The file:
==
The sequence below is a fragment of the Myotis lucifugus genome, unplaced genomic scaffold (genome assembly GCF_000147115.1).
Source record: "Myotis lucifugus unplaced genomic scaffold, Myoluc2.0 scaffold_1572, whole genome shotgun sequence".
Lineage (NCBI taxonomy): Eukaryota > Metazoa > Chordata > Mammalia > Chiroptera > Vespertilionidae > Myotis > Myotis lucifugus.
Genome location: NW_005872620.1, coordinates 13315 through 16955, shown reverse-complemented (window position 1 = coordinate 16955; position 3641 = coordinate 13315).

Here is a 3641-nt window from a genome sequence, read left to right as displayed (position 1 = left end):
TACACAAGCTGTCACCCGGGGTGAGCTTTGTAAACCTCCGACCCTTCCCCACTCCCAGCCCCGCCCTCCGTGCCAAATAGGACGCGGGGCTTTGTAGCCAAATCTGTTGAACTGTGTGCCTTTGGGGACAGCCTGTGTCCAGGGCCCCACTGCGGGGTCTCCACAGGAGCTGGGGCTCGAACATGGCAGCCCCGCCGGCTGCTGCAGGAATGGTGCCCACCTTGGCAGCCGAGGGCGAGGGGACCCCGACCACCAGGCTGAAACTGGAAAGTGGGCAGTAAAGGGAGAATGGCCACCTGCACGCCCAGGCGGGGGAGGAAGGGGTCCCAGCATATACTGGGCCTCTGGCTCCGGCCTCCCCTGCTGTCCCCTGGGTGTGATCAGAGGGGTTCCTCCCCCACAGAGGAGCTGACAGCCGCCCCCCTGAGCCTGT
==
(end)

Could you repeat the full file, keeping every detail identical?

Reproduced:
The sequence below is a fragment of the Myotis lucifugus genome, unplaced genomic scaffold (genome assembly GCF_000147115.1).
Source record: "Myotis lucifugus unplaced genomic scaffold, Myoluc2.0 scaffold_1572, whole genome shotgun sequence".
Lineage (NCBI taxonomy): Eukaryota > Metazoa > Chordata > Mammalia > Chiroptera > Vespertilionidae > Myotis > Myotis lucifugus.
Genome location: NW_005872620.1, coordinates 13315 through 16955, shown reverse-complemented (window position 1 = coordinate 16955; position 3641 = coordinate 13315).

Here is a 3641-nt window from a genome sequence, read left to right as displayed (position 1 = left end):
TACACAAGCTGTCACCCGGGGTGAGCTTTGTAAACCTCCGACCCTTCCCCACTCCCAGCCCCGCCCTCCGTGCCAAATAGGACGCGGGGCTTTGTAGCCAAATCTGTTGAACTGTGTGCCTTTGGGGACAGCCTGTGTCCAGGGCCCCACTGCGGGGTCTCCACAGGAGCTGGGGCTCGAACATGGCAGCCCCGCCGGCTGCTGCAGGAATGGTGCCCACCTTGGCAGCCGAGGGCGAGGGGACCCCGACCACCAGGCTGAAACTGGAAAGTGGGCAGTAAAGGGAGAATGGCCACCTGCACGCCCAGGCGGGGGAGGAAGGGGTCCCAGCATATACTGGGCCTCTGGCTCCGGCCTCCCCTGCTGTCCCCTGGGTGTGATCAGAGGGGTTCCTCCCCCACAGAGGAGCTGACAGCCGCCCCCCTGAGCCTGT